So, you’ve decided to retire to Nicaragua? Now you want to know what happens when you need medical care, where to go for a health check or how to find an English speaking doctor or dentist.
To be frank, Nicaragua’s public health care infrastructure lacks sufficient health centers, doctors and modern medical equipment, especially in the rural areas. A lot of patience and high tolerance for lower medical standards is required if you want to use the public health care system.
On the plus side, emergency treatment in public hospitals is free of charge. You only have to pay for the medication.
Private Health Care
When you retire to Nicaragua, you will most likely opt for private health care. Many Nicaraguan doctors received their medical training outside of the country, e.g., United States, Mexico, Europe, Cuba or the Caribbean. An appointment usually costs in the US$20-$40 range, and even if you have to spend the night in a hospital, a private room won’t cost you more than US$100.
In Managua, modern private hospitals are readily available. Opened in 2004, the Hospital Metropolitano Vivian Pellas is considered to be the best in Central America.
Other hospitals with modern equipment and often English-speaking doctors are Hospital Privado Salud Integral, Hospital Bautista, the Military Hospital and the Private Hospital Cocibolca in Granada. The further away you get from the capital and the other major cities, the more rustic and fewer in number the health services get.
The best way to find a good doctor or dentist is to ask people who’ve been here longer than you. Or contact your embassy and ask them for their recommendation. The German Embassy, for example, provides an updated list of English and German-speaking doctors, dentists and vets.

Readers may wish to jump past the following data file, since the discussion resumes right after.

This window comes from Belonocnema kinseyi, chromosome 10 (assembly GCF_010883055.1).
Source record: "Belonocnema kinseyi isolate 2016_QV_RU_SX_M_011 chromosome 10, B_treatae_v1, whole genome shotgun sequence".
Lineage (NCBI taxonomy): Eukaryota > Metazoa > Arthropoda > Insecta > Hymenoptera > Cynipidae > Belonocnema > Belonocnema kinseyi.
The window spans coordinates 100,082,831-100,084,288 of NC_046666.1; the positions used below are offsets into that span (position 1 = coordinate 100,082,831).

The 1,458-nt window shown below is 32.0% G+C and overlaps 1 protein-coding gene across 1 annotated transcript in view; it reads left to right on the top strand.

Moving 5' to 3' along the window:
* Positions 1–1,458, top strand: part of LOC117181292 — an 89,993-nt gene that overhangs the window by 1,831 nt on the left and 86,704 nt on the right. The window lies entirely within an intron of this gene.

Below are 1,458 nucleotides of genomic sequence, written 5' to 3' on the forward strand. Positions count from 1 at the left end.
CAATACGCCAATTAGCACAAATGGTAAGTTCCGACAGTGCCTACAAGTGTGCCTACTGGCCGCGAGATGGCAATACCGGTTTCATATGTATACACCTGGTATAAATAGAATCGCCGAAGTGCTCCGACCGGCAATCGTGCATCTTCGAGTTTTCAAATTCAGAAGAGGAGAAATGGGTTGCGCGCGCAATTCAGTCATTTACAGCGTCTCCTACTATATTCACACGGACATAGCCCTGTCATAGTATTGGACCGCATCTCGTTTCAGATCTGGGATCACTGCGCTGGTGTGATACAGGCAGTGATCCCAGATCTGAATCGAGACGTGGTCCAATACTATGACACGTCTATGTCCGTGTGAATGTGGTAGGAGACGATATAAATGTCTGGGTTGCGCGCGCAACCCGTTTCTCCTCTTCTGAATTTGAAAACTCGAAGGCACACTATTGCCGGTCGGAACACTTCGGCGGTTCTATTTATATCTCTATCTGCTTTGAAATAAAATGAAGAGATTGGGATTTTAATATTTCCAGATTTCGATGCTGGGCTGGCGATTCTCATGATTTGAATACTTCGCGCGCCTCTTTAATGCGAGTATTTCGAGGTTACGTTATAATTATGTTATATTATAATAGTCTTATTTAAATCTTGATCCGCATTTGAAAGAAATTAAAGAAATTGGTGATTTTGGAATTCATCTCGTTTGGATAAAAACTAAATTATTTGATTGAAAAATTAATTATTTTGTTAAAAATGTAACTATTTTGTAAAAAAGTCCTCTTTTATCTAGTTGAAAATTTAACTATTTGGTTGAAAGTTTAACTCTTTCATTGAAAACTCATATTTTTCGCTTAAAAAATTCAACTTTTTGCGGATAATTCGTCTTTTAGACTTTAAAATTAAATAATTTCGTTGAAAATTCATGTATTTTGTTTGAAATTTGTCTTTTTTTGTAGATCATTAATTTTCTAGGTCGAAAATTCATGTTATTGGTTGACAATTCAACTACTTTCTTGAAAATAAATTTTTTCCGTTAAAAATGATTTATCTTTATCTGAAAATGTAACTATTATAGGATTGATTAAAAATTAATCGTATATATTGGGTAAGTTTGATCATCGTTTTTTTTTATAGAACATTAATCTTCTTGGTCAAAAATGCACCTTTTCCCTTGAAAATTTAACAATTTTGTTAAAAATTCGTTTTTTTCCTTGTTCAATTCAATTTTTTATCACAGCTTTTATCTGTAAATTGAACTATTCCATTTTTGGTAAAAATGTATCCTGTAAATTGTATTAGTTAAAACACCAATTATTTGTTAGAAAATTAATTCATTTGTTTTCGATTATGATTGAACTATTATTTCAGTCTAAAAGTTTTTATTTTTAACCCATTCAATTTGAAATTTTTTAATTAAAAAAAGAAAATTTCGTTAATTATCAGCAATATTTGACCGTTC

In general, Nicaragua’s high quality private healthcare costs much less than in United States or Europe. An exception to this rule exists for citizens from countries with a so-called Universal Health Care system, like Canada or the United Kingdom. As you don’t have to pay directly for your health care in these countries (the system is funded via taxes), you need to figure in health care costs in Nicaragua as an additional expense.
Another pleasant surprise will be the general attitude of the medical professionals. When you visit a doctor (or she or he comes to visit you at home), s/he seems to have all the time in the world for you. I find there is a genuine interest in you as a human being, rather than just your ailment.
Retire to Nicaragua: Health Insurance
Despite the overall lower costs, it’s a good idea to sign up for some form of health insurance in order to be covered for more expensive treatments and/or hospital stays. There are plenty of international health insurance providers that specifically cater to the needs of expats.
You can choose between plans that cover you worldwide, or only in certain countries. We’ve compared some of the best international health insurance providers for you.
Be sure to check their policies for age limits. For example, IMG accepts clients up to 74 years old.
Nicaraguan providers may offer cheaper options, especially if you don’t need coverage outside of Nicaragua. Seguros Americas has both national and international coverage plans and there are English-speaking employees in their Managua office. On the downside, their policies have an age limit of 60 years or younger.
One local option without any age limits is the “Healthcare Club” offered by the Vivian Pellas Hospital. Club members get significant discounts on hospital services and medical fees, although discounts for people over 65 and with pre-existing conditions are reduced. Check out their two levels of membership, Silver Healthcare Club and the Golden Healthcare Club.